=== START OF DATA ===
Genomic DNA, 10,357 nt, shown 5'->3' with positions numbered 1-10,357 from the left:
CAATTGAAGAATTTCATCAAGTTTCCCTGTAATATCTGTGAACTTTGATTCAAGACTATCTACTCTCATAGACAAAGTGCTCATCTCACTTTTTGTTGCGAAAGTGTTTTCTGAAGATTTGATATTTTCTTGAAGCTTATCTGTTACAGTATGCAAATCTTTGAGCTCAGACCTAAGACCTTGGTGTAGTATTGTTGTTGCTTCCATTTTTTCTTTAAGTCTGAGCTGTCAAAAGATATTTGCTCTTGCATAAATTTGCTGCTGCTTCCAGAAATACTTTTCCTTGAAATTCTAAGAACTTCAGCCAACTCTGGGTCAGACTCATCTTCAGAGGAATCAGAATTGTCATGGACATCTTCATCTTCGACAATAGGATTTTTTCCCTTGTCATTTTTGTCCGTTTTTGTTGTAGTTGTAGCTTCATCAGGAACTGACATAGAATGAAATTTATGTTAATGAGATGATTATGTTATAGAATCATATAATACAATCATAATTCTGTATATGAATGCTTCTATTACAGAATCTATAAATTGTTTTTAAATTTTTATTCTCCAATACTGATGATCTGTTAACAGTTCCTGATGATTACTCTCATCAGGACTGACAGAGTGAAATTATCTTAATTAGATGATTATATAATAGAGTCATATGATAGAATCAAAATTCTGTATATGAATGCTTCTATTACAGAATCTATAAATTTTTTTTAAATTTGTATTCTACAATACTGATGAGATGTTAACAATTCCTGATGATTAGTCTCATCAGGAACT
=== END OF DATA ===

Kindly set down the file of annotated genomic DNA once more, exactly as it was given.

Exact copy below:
Genomic DNA, 10,357 nt, shown 5'->3' with positions numbered 1-10,357 from the left:
CAATTGAAGAATTTCATCAAGTTTCCCTGTAATATCTGTGAACTTTGATTCAAGACTATCTACTCTCATAGACAAAGTGCTCATCTCACTTTTTGTTGCGAAAGTGTTTTCTGAAGATTTGATATTTTCTTGAAGCTTATCTGTTACAGTATGCAAATCTTTGAGCTCAGACCTAAGACCTTGGTGTAGTATTGTTGTTGCTTCCATTTTTTCTTTAAGTCTGAGCTGTCAAAAGATATTTGCTCTTGCATAAATTTGCTGCTGCTTCCAGAAATACTTTTCCTTGAAATTCTAAGAACTTCAGCCAACTCTGGGTCAGACTCATCTTCAGAGGAATCAGAATTGTCATGGACATCTTCATCTTCGACAATAGGATTTTTTCCCTTGTCATTTTTGTCCGTTTTTGTTGTAGTTGTAGCTTCATCAGGAACTGACATAGAATGAAATTTATGTTAATGAGATGATTATGTTATAGAATCATATAATACAATCATAATTCTGTATATGAATGCTTCTATTACAGAATCTATAAATTGTTTTTAAATTTTTATTCTCCAATACTGATGATCTGTTAACAGTTCCTGATGATTACTCTCATCAGGACTGACAGAGTGAAATTATCTTAATTAGATGATTATATAATAGAGTCATATGATAGAATCAAAATTCTGTATATGAATGCTTCTATTACAGAATCTATAAATTTTTTTTAAATTTGTATTCTACAATACTGATGAGATGTTAACAATTCCTGATGATTAGTCTCATCAGGAACT